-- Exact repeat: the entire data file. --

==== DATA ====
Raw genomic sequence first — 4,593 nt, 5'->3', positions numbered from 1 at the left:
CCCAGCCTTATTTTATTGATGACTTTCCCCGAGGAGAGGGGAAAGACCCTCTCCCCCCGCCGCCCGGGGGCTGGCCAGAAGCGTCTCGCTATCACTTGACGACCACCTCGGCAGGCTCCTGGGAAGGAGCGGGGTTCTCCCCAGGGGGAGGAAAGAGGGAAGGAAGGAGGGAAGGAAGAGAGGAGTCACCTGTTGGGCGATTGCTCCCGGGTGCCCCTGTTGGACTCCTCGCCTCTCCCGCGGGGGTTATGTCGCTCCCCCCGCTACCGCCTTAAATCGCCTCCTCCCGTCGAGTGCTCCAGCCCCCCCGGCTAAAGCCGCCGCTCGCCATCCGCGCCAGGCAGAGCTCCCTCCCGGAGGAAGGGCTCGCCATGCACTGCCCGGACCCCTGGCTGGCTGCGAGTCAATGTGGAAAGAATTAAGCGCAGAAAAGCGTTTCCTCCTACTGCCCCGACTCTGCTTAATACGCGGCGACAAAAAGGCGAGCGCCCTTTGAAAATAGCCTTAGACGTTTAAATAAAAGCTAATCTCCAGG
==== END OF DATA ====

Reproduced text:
Raw genomic sequence first — 4,593 nt, 5'->3', positions numbered from 1 at the left:
CCCAGCCTTATTTTATTGATGACTTTCCCCGAGGAGAGGGGAAAGACCCTCTCCCCCCGCCGCCCGGGGGCTGGCCAGAAGCGTCTCGCTATCACTTGACGACCACCTCGGCAGGCTCCTGGGAAGGAGCGGGGTTCTCCCCAGGGGGAGGAAAGAGGGAAGGAAGGAGGGAAGGAAGAGAGGAGTCACCTGTTGGGCGATTGCTCCCGGGTGCCCCTGTTGGACTCCTCGCCTCTCCCGCGGGGGTTATGTCGCTCCCCCCGCTACCGCCTTAAATCGCCTCCTCCCGTCGAGTGCTCCAGCCCCCCCGGCTAAAGCCGCCGCTCGCCATCCGCGCCAGGCAGAGCTCCCTCCCGGAGGAAGGGCTCGCCATGCACTGCCCGGACCCCTGGCTGGCTGCGAGTCAATGTGGAAAGAATTAAGCGCAGAAAAGCGTTTCCTCCTACTGCCCCGACTCTGCTTAATACGCGGCGACAAAAAGGCGAGCGCCCTTTGAAAATAGCCTTAGACGTTTAAATAAAAGCTAATCTCCAGG